The 3rd Circuit and the Nikedecision have adopted these factors, and they appear to be the wave of the future. The details of how these factors are to be applied in the individual cases have yet to be worked out. For example, what does a “case of palming off” mean, separate and apart from willful infringement? At common law, “palming off” or “passing off,” meant simply selling one’s goods as the goods of another; the tort had a strong basis in the law of fraud and deceit. [FOOTNOTE 14]Suppose an infringer sells counterfeit goods believing them in good faith to be real — as indeed certain defendants in the Nikecase claimed to have acted. Is that “palming off,” albeit in good faith?

Counterfeiting cases — reminiscent of palming-off cases — seem to be a species of trademark infringement most ripe for an award for profits. By their very nature, counterfeits are meant to imitate the real goods, and someone who sells counterfeits is clearly trading on the trademark owner’s reputation. If the counterfeits are comparably priced to the original model, then there has likely been a diversion of sales, although quantities are often difficult to quantify. (To use one real-life example: a famous-brand handbag retails for $600; defendant is a discount chain who unknowingly obtained high-quality counterfeits of that brand from a jobber and sold them for $400. The discounter sold at least 300 counterfeits before being caught. Given the high price, it is not hard to see that the brand owner has suffered some loss of sales, albeit difficult to precisely quantify.)


A related issue is at what procedural stage a court can award profits. Trials are expensive; if a court can determine that there will be a profits award without a trial, it makes trademark enforcement that much more cost-effective.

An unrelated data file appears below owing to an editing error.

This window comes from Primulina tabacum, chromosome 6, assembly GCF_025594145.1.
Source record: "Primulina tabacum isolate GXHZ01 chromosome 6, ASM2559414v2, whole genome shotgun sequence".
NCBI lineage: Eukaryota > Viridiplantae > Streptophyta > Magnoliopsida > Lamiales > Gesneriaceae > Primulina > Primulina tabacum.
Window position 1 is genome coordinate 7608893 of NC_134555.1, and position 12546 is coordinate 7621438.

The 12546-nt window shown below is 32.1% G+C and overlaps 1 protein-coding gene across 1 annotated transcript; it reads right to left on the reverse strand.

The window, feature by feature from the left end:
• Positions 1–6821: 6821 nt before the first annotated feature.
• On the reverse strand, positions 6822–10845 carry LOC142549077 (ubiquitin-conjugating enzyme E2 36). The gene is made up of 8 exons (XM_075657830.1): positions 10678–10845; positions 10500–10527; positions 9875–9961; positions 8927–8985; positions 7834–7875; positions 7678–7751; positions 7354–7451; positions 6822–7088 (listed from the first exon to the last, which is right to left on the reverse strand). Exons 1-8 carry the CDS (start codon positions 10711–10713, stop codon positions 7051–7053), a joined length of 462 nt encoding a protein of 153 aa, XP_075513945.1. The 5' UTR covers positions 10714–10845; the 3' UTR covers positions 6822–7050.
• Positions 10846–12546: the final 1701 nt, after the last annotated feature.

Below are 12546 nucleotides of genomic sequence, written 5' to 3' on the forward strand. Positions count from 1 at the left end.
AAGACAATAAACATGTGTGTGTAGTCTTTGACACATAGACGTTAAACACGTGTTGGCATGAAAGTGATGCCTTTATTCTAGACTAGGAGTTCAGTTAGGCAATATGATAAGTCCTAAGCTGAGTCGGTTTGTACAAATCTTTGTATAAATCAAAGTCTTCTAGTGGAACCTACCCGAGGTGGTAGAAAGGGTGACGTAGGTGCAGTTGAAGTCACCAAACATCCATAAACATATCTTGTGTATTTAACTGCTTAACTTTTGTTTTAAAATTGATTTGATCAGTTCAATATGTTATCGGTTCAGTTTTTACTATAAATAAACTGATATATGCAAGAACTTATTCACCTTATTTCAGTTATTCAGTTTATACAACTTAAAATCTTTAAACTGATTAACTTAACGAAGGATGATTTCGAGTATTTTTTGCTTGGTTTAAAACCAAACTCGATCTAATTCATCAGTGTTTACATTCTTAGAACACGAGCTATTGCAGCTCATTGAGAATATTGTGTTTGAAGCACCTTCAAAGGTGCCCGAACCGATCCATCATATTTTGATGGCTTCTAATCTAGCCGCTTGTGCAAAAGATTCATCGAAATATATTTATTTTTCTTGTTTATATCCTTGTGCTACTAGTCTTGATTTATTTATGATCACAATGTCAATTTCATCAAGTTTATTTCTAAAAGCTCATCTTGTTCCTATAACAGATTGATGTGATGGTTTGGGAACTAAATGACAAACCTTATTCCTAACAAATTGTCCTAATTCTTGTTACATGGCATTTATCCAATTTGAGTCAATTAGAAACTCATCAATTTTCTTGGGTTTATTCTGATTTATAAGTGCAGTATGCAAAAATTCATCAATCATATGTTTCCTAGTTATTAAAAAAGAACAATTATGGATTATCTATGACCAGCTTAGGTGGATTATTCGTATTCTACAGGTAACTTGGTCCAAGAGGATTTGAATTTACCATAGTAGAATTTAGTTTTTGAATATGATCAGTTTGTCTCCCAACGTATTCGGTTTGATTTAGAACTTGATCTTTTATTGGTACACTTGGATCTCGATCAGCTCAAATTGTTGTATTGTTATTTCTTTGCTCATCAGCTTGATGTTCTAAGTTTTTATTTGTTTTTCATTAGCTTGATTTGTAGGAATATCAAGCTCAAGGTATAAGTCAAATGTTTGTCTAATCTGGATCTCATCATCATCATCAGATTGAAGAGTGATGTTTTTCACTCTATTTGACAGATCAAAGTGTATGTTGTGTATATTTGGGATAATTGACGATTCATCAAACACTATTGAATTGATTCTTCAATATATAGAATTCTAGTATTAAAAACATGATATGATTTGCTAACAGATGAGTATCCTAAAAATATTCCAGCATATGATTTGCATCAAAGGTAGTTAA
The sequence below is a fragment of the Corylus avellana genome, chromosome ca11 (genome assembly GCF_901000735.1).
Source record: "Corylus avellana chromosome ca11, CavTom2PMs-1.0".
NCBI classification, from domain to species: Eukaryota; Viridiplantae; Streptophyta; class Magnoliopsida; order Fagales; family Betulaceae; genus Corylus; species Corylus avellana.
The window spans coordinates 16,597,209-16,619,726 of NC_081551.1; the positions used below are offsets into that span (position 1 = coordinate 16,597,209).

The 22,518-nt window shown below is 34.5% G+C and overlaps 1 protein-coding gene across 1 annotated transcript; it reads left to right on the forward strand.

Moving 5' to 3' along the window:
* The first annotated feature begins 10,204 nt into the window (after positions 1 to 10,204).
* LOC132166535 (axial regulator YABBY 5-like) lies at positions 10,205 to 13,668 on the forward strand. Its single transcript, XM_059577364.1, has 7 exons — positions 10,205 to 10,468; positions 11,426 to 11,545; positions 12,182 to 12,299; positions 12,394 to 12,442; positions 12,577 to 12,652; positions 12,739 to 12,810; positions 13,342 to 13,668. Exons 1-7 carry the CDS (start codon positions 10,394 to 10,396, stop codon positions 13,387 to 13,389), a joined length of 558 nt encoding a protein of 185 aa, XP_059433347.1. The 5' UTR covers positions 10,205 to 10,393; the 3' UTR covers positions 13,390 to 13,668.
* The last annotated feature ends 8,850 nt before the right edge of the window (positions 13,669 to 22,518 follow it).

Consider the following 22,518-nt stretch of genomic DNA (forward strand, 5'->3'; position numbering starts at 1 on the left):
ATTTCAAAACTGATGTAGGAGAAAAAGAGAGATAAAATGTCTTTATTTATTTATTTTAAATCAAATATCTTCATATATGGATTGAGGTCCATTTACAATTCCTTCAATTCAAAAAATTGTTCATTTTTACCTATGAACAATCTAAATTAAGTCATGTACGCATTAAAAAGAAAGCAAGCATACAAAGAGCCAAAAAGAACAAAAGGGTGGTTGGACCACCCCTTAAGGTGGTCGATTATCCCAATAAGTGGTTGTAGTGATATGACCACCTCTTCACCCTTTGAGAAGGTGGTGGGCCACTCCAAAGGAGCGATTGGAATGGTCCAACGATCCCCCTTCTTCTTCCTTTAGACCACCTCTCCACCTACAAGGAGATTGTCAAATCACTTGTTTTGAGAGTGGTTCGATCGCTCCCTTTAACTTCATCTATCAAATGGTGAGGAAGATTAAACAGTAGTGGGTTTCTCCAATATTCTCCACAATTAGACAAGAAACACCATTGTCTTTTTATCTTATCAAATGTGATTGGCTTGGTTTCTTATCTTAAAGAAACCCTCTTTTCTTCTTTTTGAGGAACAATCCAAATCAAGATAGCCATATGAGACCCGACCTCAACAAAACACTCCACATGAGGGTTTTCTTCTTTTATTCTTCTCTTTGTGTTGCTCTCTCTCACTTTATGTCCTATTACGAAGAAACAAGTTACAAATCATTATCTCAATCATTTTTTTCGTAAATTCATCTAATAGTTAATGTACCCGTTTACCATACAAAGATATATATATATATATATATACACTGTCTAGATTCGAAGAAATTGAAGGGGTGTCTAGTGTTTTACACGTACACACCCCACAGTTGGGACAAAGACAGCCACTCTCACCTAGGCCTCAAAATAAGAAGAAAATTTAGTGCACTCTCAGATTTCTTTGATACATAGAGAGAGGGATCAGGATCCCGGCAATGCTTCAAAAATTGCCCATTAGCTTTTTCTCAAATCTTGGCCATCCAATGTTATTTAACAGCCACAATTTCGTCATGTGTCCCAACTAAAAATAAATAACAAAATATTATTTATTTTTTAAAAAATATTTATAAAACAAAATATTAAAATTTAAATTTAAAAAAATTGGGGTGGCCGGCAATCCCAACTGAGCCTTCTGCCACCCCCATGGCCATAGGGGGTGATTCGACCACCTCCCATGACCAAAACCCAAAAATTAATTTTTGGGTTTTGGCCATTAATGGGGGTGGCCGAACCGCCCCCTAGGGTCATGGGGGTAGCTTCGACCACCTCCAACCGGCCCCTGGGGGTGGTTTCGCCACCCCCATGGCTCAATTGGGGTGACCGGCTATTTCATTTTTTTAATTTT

The Nikecourt declined to grant profits on summary judgment, reasoning:

[T]he Court holds that although willfulness is not a prerequisite to the recovery of profits for infringement and counterfeiting, it continues to function as an equitable consideration under the Fifth Circuit’s multifactor test. Thus, the Court will be unable to determine whether or not Plaintiffs may recover the SahayaDefendants’ profits until a jury resolves the factual issue of whether or not the SahayaDefendants’ infringement was willful. Plaintiffs’ motion for summary judgment as to these Defendants’ profits is therefore denied. [FOOTNOTE 15]

Generally speaking, a party’s state of mind is not resolvable on summary judgment because, absent a blatant admission, a willfulness case will usually be inferential and based on ambiguous evidence. [FOOTNOTE 16]It is therefore understandable that a finding of willfulness will rarely occur on summary judgment.

It is not clear, however, why this ineluctably means that an award of profits cannot be made on summary judgment. True, willfulness is one equitable factor to be considered. But, suppose “viewing the record in the light most favorable to the non-moving party” it is assumed that the defendants did not act willfully. Other factors may still weigh heavily in favor of awarding profits. For example, in a high-end counterfeiting case (i.e., one where the counterfeits are good quality and sold for a price substantially that of the usual retail price) it would seem that all factors but willfulness favor an accounting of profits.

An analogy can be drawn to determinations of likelihood of confusion in ordinary trademark cases. Likelihood of confusion is generally determined on consideration of a multifactor test; the leading 2nd Circuit case — Polaroid Corp. v. Polaroid Elecs. Corp. [FOOTNOTE 17]– uses eight nonexhaustive factors. One factor is the defendant’s bad faith, which, as noted, often is not amenable to summary judgment. Yet courts often do find likelihood of confusion on summary judgment, even though the evidence must be reviewed in the “light most favorable to the non-moving party.” Even if some factors, because of the summary judgment standard, do not favor one side, the other factors may be enough to carry the day.